The Process - the (usually) invisible yet crucial underlying matrix that guides us through our daily and also business lives; it can be found "everywhere" whether you're making a cup of tea or managing a complex order flow, it's always necessary to understand and follow the best path(s) towards the desirable outcome. Even the simpler processes, like making of cup of tea, can have many different variations "significantly" influencing the final brew, as our friends from various parts of the world can attest (http://goo.gl/uQk8kU, https://goo.gl/EoKgLa).
Yet these ordinary "processes" turn pale in comparison to what is going on in the business/IT landscape - multiple variations of inputs, outputs and in-betweens, disparate states, speeds and parallel paths, application of metrics and KPIs, actors - all this must be expected when trying to master the processes in the business and IT domains.
Traditionally the organizations apply the "static" method of understanding the process - reading the documentation and workshops with process owners, all this resulting in drawing and describing the process diagrams (e.g., in UML, BPMN or other popular annotations). Although still relevant, this method is considerably limited by its slightly outdated approach and ultimately fails to deliver up-to-date, full 360' view of the process and all surrounding elements (systems, actors, limitations, KPIs).
The main problem with this approach is that it takes lot of time to understand what is going on - there is usually scarce or no documentation available at all, the process owners are frequently very busy or also completely unavailable. So when the resulting process is finally pieced together it usually reads as "sunny-day" process description that might be very different to what is actually really going on. Additionally, this analysis might completely miss various crucial workarounds used by the "crafty" users, hidden process loops and more importantly the unofficial team relations/interactions (when someone is covering tasks that they probably shouldn't). Finally, it's difficult to measure the actual process performance on the basis of this as-is model as additional effort is needed to first implement the KPIs, then jumpstart the collection from the identified extraction points and finally generate the performance reports.
But the famous "wind of change" has finally reached this domain and brought new revolutionary techniques of process mining (backed up by almost incomprehensible scientific white papers ;-) that can tremendously complement the original approach. The main idea is that every process leaves a trace in the form of information available as log files from all the IT systems that support the process - whether these are dumps from interfaces, (trouble) tickets from CRM system or input/output records of some scripts - on the basis of all these inputs, the process mining techniques can give surprising and most importantly unbiased insight into the processes which can decidedly speed up the understanding of the process and highlight possible areas of improvement.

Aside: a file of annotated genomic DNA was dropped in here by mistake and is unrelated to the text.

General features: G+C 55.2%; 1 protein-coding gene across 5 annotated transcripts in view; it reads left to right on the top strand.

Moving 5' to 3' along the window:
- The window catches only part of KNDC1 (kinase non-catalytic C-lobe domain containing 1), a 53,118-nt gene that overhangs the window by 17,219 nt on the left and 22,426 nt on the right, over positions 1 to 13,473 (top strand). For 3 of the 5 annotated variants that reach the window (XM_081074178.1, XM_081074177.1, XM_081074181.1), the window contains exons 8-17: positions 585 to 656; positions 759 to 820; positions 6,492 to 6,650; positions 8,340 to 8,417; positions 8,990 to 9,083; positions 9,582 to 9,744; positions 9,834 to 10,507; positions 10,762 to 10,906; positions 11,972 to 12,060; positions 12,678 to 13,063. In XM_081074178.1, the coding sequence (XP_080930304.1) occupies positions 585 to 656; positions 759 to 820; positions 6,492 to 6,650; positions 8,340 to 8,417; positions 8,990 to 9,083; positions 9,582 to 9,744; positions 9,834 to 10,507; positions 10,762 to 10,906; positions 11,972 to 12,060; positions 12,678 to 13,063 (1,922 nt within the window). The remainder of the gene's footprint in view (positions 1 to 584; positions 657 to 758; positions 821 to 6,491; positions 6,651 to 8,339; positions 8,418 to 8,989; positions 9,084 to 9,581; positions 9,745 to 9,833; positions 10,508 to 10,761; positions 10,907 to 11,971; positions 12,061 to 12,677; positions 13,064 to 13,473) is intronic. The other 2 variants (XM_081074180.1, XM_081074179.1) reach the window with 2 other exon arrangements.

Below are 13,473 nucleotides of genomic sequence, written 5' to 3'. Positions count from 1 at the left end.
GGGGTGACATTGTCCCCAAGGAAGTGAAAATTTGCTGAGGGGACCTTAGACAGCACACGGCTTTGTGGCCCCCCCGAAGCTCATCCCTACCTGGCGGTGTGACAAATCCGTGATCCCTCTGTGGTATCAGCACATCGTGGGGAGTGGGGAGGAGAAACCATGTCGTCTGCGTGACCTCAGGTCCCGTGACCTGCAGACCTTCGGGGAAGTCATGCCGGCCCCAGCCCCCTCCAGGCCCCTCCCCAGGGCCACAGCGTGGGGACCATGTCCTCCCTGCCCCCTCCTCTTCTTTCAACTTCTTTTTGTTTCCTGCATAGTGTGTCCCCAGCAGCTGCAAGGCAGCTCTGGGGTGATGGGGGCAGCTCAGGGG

The processing of these logs can be divided into multiple stages:
This combined approach of analysis based on the static and mining techniques assures complete and up-to-date process overview that is based not only on some recollections of process owners or incomplete documentation, but also on actual hard data; this approach is also very fast as it reduces the usual "endless" workshops to minimum.
The gathered insight can be then further used in multiple ways - the process team can start to devise quick remedies for discovered or highlighted issues or even try to completely redesign the process. The available quantification of the process performance will also help to renegotiate the present KPIs and metrics; even the performance of the teams can be also evaluated on the basis of this understanding.
But wait, the savvy IT manager might interrupt, don't I have all of this already in my operational analytics / reporting tools?! The answer is - "partially yes, but mostly no". It's true that the dashboard of the operational BI tools somewhat overlaps with some values obtained through the process mining approach (especially in the statistics/performance area), but the main difference is that the operational tools core information is about the systems and what each of them did and when, but as the process transcendently spans over many different systems and actors, it is almost impossible to easily put together similar process sequence view from these operational reports. On other hand, the process analysis provides direct information related to the actual process - who did what, when and how many times and most importantly in what sequence, including (unwanted) loops. And the information from operational analysis tools can tremendously support the process discovery process, but as of now they are two different beasts.
We at Excelacom do not only like good and properly prepared tea (Earl Grey with a bit of milk, please), but we also love to improve and streamline processes of our customers. Whether it is the "basic" end-to-end process discovery or redesign of as-is to better to-be process together with the underlying IT architecture, our deep expertise in process analysis can do it all, just let us know.
In June, the Excelacom team also participated at annual Process Mining Camp conference in Eindhoven where our specialists listened and compared experiences with other process aficionados and experts. Thanks to this gathering our consultants will be able to assist our customers even better in their quest for ultimate process understanding and optimization.
For more information on how Excelacom can help you streamline your everyday processes, email us at email@example.com.